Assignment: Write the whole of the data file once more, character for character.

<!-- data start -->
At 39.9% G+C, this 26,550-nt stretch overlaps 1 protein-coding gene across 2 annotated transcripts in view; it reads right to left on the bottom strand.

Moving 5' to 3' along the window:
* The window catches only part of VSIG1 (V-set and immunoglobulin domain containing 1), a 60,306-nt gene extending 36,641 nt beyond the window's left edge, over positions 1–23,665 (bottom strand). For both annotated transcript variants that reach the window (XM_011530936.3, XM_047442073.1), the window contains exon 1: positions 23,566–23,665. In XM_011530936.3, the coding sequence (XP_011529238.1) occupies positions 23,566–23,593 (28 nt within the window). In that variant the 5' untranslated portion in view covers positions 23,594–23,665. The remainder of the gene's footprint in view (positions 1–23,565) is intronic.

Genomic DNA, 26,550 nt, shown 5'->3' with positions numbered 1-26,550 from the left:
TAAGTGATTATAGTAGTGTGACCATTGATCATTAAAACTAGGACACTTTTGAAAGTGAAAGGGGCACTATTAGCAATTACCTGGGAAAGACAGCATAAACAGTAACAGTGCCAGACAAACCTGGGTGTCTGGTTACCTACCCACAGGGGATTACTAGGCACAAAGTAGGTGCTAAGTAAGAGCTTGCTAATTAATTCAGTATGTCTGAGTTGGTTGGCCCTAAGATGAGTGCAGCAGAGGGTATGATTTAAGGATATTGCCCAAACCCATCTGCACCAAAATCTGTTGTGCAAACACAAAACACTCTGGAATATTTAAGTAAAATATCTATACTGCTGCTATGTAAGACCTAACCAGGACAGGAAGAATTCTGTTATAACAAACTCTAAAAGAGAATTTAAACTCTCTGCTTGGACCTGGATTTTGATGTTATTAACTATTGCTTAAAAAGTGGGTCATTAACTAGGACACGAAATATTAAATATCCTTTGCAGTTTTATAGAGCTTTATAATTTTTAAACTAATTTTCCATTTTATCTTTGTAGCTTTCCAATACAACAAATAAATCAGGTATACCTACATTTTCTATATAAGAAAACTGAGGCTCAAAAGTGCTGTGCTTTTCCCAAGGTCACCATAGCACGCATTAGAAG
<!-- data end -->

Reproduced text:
At 39.9% G+C, this 26,550-nt stretch overlaps 1 protein-coding gene across 2 annotated transcripts in view; it reads right to left on the bottom strand.

Moving 5' to 3' along the window:
* The window catches only part of VSIG1 (V-set and immunoglobulin domain containing 1), a 60,306-nt gene extending 36,641 nt beyond the window's left edge, over positions 1–23,665 (bottom strand). For both annotated transcript variants that reach the window (XM_011530936.3, XM_047442073.1), the window contains exon 1: positions 23,566–23,665. In XM_011530936.3, the coding sequence (XP_011529238.1) occupies positions 23,566–23,593 (28 nt within the window). In that variant the 5' untranslated portion in view covers positions 23,594–23,665. The remainder of the gene's footprint in view (positions 1–23,565) is intronic.

Genomic DNA, 26,550 nt, shown 5'->3' with positions numbered 1-26,550 from the left:
TAAGTGATTATAGTAGTGTGACCATTGATCATTAAAACTAGGACACTTTTGAAAGTGAAAGGGGCACTATTAGCAATTACCTGGGAAAGACAGCATAAACAGTAACAGTGCCAGACAAACCTGGGTGTCTGGTTACCTACCCACAGGGGATTACTAGGCACAAAGTAGGTGCTAAGTAAGAGCTTGCTAATTAATTCAGTATGTCTGAGTTGGTTGGCCCTAAGATGAGTGCAGCAGAGGGTATGATTTAAGGATATTGCCCAAACCCATCTGCACCAAAATCTGTTGTGCAAACACAAAACACTCTGGAATATTTAAGTAAAATATCTATACTGCTGCTATGTAAGACCTAACCAGGACAGGAAGAATTCTGTTATAACAAACTCTAAAAGAGAATTTAAACTCTCTGCTTGGACCTGGATTTTGATGTTATTAACTATTGCTTAAAAAGTGGGTCATTAACTAGGACACGAAATATTAAATATCCTTTGCAGTTTTATAGAGCTTTATAATTTTTAAACTAATTTTCCATTTTATCTTTGTAGCTTTCCAATACAACAAATAAATCAGGTATACCTACATTTTCTATATAAGAAAACTGAGGCTCAAAAGTGCTGTGCTTTTCCCAAGGTCACCATAGCACGCATTAGAAG